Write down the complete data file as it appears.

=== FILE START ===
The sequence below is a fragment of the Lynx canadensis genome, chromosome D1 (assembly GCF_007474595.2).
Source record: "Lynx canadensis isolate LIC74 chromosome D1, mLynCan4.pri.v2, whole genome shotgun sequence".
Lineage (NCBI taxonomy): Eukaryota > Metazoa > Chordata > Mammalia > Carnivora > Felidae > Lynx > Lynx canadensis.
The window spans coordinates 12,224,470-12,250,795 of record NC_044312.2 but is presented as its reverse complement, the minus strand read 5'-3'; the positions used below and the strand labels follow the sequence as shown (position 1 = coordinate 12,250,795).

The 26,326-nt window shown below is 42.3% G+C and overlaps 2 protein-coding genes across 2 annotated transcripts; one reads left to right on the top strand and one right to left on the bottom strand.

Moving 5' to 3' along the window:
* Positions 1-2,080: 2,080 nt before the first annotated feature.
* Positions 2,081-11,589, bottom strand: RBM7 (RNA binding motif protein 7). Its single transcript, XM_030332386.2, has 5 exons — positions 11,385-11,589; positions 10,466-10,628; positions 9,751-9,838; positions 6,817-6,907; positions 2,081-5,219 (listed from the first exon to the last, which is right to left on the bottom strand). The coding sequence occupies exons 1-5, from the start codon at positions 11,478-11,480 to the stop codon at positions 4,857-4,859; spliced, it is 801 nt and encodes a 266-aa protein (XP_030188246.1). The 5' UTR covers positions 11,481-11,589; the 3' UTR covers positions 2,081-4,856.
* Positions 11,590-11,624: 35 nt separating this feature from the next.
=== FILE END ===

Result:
The sequence below is a fragment of the Lynx canadensis genome, chromosome D1 (assembly GCF_007474595.2).
Source record: "Lynx canadensis isolate LIC74 chromosome D1, mLynCan4.pri.v2, whole genome shotgun sequence".
Lineage (NCBI taxonomy): Eukaryota > Metazoa > Chordata > Mammalia > Carnivora > Felidae > Lynx > Lynx canadensis.
The window spans coordinates 12,224,470-12,250,795 of record NC_044312.2 but is presented as its reverse complement, the minus strand read 5'-3'; the positions used below and the strand labels follow the sequence as shown (position 1 = coordinate 12,250,795).

The 26,326-nt window shown below is 42.3% G+C and overlaps 2 protein-coding genes across 2 annotated transcripts; one reads left to right on the top strand and one right to left on the bottom strand.

Moving 5' to 3' along the window:
* Positions 1-2,080: 2,080 nt before the first annotated feature.
* Positions 2,081-11,589, bottom strand: RBM7 (RNA binding motif protein 7). Its single transcript, XM_030332386.2, has 5 exons — positions 11,385-11,589; positions 10,466-10,628; positions 9,751-9,838; positions 6,817-6,907; positions 2,081-5,219 (listed from the first exon to the last, which is right to left on the bottom strand). The coding sequence occupies exons 1-5, from the start codon at positions 11,478-11,480 to the stop codon at positions 4,857-4,859; spliced, it is 801 nt and encodes a 266-aa protein (XP_030188246.1). The 5' UTR covers positions 11,481-11,589; the 3' UTR covers positions 2,081-4,856.
* Positions 11,590-11,624: 35 nt separating this feature from the next.